Browse Names

This is a list of names in which the meaning contains the keywords ice or snow.
BORA (2) f Albanian
Derived from Albanian borë meaning "snow".
BORIS m Bulgarian, Russian, Slovene, Croatian, Serbian, Macedonian, Czech, Slovak, Georgian, German
From the Turkic name Bogoris, perhaps meaning "short" or "wolf" or "snow leopard". It was borne by the 9th-century King Boris I of Bulgaria who converted his country to Christianity, as well as two later Bulgarian emperors. The name was popularized in the Slavic world due to the 11th-century Saint Boris, who was a Russian prince martyred with his brother Gleb. His mother may have been Bulgarian. Another famous bearer was the 16th-century Russian emperor Boris Godunov, later the subject of a play of that name by Aleksandr Pushkin.
CRYSTAL f English
From the English word crystal for the clear, colourless glass, sometimes cut into the shape of a gemstone. The English word derives ultimately from Greek κρύσταλλος (krystallos) meaning "ice". It has been in use as a given name since the 19th century.
EDURNE f Basque
Means "snow" in Basque, from edur, a variant of elur "snow". It is a Basque equivalent of Nieves.
EIRA (1) f Welsh
Means "snow" in Welsh.
EIRWEN f Welsh
Means "white snow" from the Welsh elements eira "snow" and gwen "white, blessed".
FANNAR m Icelandic
Possibly derived from Old Norse fǫnn meaning "snow drift".
FJOLLA f Albanian
From Albanian fjollë meaning "fine snow".
Means "white snow" from the Welsh element gwyn meaning "white, fair, blessed" combined with eira meaning "snow".
HAUKEA f Hawaiian
Means "white snow" from Hawaiian hau "snow" and kea "white".
HAUNANI f Hawaiian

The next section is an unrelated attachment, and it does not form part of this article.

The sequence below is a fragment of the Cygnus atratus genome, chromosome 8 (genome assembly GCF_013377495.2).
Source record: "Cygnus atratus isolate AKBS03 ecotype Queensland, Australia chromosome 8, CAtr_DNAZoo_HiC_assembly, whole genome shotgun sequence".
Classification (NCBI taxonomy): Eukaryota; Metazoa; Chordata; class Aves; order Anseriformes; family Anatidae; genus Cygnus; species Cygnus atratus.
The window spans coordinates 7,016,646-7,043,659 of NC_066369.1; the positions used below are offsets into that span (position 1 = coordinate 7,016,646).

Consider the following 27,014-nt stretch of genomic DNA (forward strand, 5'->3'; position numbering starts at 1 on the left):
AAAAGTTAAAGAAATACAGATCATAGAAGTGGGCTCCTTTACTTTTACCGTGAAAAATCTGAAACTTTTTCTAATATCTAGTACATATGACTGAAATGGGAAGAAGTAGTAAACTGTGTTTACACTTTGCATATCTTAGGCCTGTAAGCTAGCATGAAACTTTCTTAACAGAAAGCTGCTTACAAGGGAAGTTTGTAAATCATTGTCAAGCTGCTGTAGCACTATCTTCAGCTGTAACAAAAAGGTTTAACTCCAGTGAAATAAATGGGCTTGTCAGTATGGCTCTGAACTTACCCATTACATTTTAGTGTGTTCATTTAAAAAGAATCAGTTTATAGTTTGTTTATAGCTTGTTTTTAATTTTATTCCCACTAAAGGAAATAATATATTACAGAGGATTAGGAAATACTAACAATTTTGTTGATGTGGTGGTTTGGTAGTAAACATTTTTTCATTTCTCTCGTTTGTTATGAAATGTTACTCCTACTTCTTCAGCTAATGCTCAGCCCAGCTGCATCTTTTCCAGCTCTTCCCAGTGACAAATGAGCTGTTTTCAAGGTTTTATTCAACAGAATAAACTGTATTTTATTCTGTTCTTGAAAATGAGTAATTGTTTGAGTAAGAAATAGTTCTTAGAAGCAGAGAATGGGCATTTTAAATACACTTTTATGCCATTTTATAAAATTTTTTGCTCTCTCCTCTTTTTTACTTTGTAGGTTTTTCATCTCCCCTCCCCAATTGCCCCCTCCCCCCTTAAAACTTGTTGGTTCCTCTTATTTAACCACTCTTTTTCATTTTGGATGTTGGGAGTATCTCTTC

Means "beautiful snow" from Hawaiian hau "snow" and nani "beauty, glory".
Derived from the Germanic elements is "ice, iron" and brand "sword".
ISA (3) m Frisian, Ancient Germanic
Short form of Germanic names beginning with the element is "ice, iron".
ISOLDE f English (Rare), German, Arthurian Romance
The origins of this name are uncertain, though some Celtic roots have been suggested. It is possible that the name is ultimately Germanic, perhaps from a hypothetic name like Ishild, composed of the elements is "ice, iron" and hild "battle".... [more]
IZOTZ m Basque
Means "ice" in Basque.
JÖKULL m Icelandic
Means "glacier, ice" in Icelandic.
KANIEHTIIO f Indigenous American, Mohawk
Means "beautiful snow" in Mohawk.
KAWISENHAWE f Indigenous American, Mohawk
Means "she holds the ice" in Mohawk.
LUMI f Finnish
Means "snow" in Finnish.
NEVADA f & m English
From the name of the American state, which means "snow-capped" in Spanish.
TUSHAR m Indian, Hindi, Marathi, Bengali, Gujarati
Means "cold, frost, snow" in Sanskrit.
TUYẾT f Vietnamese
From Sino-Vietnamese (tuyết) meaning "snow".
XUE f & m Chinese
From Chinese (xuě) meaning "snow" or (xué) meaning "study, learning, school", besides other characters pronounced similarly.
XUN m & f Chinese
From Chinese (xūn) meaning "meritorious deed, rank" or (xùn) meaning "snow", as well as other characters with a similar pronunciation.
YUKI f & m Japanese
From Japanese (yuki) meaning "happiness" or (yuki) meaning "snow". It can also come from (yu) meaning "reason, cause" combined with (ki) meaning "valuable" or (ki) meaning "chronicle". Other kanji or kanji combinations are also possible.
YUKIKO f Japanese
From Japanese (yuki) meaning "happiness" or (yuki) meaning "snow" combined with (ko) meaning "child". Alternatively, it can come from (yu) meaning "reason, cause" with (ki) meaning "joy" or (ki) meaning "valuable" combined with (ko) meaning "child". Other kanji combinations can also form this name.